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Karmichael Hunt – Is there a silver lining?

  • Friday, September 05 2014 @ 11:54 am ACST
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The number crunchers will point to sheer statistics. A return of 44 senior games at a cost of millions of dollars. Little room for argument there. Maybe adding on his collection of reserve grade games and his inaugural season in the VFL pushes that number of games higher, but not significantly. No, on statistics alone it is difficult to see success.

Hunt’s situation is also not helped by the prior failure of Israel Folau. Hunt was clearly the superior Australian Rules player of the two, but the inability of Folau to grasp the game and walk away placed Hunt in the red immediately. No matter what he did, possibly short of a Brownlow, he would always be earmarked as part of the failed Rugby-League convert experiment.

His after the siren match-winning goal in Cairns in 2012 was briefly deemed evidence that the idea would work out well, but since that time patchy form, injury and opportunity have seen Hunt’s stocks as a player dwindle rather than rise.
So is there any way that the Karmichael Hunt era might be seen as a positive experience? Very few sections of the media believe so, and word on the streets (particularly southern streets that may not see much outside of their own sphere of involvement) is unflattering. The one constant shown is both his and the club’s statements on his departure was that he was an absolute professional who was a great mentor to the younger players around him. Positive, but some might argue that he was paid enough to be both many times over.

For me, however, there is a tangible legacy that may still grow into something greater.

As a Rugby League player I really saw Hunt as an annoyingly good Brisbane Broncos player who had to be contained when my team, Parramatta, played against them. I didn’t like or dislike him – just saw him as another young pup in the Bronco’s production line of talent. I certainly didn’t admire him, just tolerated him.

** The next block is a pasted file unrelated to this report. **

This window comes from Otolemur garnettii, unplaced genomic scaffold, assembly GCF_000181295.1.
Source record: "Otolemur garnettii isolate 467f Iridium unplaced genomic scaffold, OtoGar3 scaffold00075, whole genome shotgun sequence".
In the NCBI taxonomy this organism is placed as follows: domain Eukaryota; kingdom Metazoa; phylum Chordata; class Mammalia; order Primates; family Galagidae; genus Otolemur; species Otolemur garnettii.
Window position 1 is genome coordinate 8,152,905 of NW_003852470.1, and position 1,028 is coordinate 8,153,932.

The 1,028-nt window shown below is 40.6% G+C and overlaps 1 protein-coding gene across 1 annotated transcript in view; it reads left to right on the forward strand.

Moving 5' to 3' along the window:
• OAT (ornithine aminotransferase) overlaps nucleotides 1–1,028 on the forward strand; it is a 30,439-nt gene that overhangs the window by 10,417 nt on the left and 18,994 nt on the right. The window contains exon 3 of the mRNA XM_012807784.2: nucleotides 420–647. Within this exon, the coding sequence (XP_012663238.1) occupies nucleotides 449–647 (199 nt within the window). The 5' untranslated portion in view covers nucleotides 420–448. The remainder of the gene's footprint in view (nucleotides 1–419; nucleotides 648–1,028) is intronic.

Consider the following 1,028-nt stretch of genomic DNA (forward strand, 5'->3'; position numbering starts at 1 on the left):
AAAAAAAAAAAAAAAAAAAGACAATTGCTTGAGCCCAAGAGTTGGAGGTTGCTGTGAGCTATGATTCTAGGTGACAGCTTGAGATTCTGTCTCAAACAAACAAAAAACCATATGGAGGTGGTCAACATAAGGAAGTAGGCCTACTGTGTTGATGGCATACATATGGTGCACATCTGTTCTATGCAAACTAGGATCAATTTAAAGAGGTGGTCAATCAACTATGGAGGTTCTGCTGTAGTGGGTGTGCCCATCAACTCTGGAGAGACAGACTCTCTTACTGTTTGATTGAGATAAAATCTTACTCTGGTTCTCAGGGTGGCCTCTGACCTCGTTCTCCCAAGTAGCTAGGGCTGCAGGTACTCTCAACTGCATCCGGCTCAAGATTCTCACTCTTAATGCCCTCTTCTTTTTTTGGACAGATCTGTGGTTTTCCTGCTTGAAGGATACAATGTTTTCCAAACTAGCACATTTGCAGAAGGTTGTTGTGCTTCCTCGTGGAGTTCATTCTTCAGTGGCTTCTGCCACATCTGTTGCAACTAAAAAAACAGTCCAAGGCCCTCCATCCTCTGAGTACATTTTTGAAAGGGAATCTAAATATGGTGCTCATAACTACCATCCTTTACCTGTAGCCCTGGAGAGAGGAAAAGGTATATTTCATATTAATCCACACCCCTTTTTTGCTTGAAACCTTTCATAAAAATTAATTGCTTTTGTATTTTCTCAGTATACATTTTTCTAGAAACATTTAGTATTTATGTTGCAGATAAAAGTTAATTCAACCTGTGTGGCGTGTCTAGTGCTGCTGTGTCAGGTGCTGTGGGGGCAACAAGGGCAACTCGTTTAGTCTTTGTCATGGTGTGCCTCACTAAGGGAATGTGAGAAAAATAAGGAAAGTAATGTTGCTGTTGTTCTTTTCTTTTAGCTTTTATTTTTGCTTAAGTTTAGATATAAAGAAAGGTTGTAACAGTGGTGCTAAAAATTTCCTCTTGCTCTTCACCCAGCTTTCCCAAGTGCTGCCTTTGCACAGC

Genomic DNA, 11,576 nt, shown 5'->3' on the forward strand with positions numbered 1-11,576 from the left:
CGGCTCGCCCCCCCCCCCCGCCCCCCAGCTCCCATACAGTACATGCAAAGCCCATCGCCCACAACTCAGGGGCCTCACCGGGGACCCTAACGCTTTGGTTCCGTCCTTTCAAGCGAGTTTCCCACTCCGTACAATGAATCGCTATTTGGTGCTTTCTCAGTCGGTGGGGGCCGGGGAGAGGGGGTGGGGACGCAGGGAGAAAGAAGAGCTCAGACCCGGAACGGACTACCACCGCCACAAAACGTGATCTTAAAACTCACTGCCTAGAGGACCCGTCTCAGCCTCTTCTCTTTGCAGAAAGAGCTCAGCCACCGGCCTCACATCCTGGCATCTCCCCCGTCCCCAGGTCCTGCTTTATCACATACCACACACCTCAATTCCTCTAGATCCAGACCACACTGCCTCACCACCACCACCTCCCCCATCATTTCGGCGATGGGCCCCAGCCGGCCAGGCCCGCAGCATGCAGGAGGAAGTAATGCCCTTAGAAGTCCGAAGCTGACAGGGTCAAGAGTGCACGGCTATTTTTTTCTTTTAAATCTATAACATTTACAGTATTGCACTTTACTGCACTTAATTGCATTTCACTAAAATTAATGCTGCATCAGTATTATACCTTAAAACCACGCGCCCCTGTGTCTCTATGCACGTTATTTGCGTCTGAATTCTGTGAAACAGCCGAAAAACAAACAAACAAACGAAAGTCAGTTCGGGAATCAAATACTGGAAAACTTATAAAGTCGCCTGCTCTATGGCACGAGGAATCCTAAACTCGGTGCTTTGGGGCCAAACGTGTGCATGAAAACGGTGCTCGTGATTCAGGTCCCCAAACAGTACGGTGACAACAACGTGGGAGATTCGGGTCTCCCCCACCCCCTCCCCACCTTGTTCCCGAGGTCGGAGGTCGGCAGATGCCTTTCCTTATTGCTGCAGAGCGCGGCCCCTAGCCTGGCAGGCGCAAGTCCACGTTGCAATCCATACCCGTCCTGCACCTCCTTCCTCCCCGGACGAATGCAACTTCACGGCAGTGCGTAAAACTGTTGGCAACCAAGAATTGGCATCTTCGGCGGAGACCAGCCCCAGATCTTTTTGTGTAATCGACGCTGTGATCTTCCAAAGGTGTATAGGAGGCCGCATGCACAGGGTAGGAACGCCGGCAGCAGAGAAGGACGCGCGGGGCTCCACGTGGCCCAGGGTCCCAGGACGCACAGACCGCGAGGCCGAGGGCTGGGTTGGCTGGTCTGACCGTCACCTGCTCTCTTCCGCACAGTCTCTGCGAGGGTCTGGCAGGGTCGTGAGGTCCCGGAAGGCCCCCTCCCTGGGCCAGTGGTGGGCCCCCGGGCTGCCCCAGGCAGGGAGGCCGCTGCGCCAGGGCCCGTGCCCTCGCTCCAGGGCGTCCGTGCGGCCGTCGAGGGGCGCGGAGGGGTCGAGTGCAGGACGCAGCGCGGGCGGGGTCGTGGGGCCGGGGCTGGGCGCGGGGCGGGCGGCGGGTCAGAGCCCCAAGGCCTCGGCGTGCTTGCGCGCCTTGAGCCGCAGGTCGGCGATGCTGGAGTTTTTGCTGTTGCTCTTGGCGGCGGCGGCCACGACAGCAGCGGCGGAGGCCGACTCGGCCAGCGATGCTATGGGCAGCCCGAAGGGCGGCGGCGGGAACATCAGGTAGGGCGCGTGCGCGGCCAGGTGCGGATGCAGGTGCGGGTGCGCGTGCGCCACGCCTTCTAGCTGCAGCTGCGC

During the period 2006-2009 I had been working hard to grow junior AFL through schools in southern Cairns – a heartland of Rugby League. I had been able to chip away through a base of Australian Rules loving families, some kids who played because I made them welcome regardless of abilities and the occasional curiosity player and sometimes a genuine athlete from rugby league who gave it a go out of boredom, or because their mate asked them. I could never crack the rugby league fraternity though. The peer pressures, family beliefs (“I hate AFL”) and choosing career pathways meant I might go for years without making any significant inroads.

Karmichael Hunt was the catalyst for change. With his signing, and that of Folau, kids who idolised those men as Rugby League players were given a telepathic message. “Play Australian Rules, lads, it’s better than you think.”

Over the period 2010 to now I have been able to help create a culture where rugby league players actually call Australian Rules their second sport. In some cases players have switched codes. Maybe it will take a player or two to reach the highest AFL level for people to understand that change – and that is closer to happening than you might think. Not only have I seen success a school levels, but that has also spilled into local clubs. It is a quantum leap for a sport to go from hated to being a second, and first, preference.

My argument is that the Karmichael Hunt era as an AFL player might be over, but I think we are still seeing the ripple effects of his decision to play the game. I cannot speak for other coaches up here in Cairns, or the whole of North Queensland for that matter, so this can only be an opinion piece. But that opinion has been forged at the coal face of the changes to junior Australian Rules football.

Recent years have seen the Cairns region produce some great talent: Courtney Dempsey, Charlie Dixon, Jarrod Harbrow, Peter Yagmoor, Sam Michael, Rex Liddy, Lewis Moss. There are more young sixteen to eighteen- year olds headed south to follow in their footsteps. None of these kids are products of the Karmichael Hunt era. But five to ten years from now that pipeline from the north will have grown, and amongst it will be the odd one or two who gave it a try because Karmichael Hunt did. I already know who some of them are.

I cannot argue with statistics. The whole idea of converting players from another code to ours was costly and arguably a failure across the board. The media also prefers a good “negative” story every now and then.

But up here, over 3000 kilometres from the heartland of Australian Rules football, I see things a little differently. I might not have cared for Karmichael Hunt as a rugby league player, but as an ally in growing the game in a tough market I have nothing but the greatest admiration for what he has done, and helped me to do.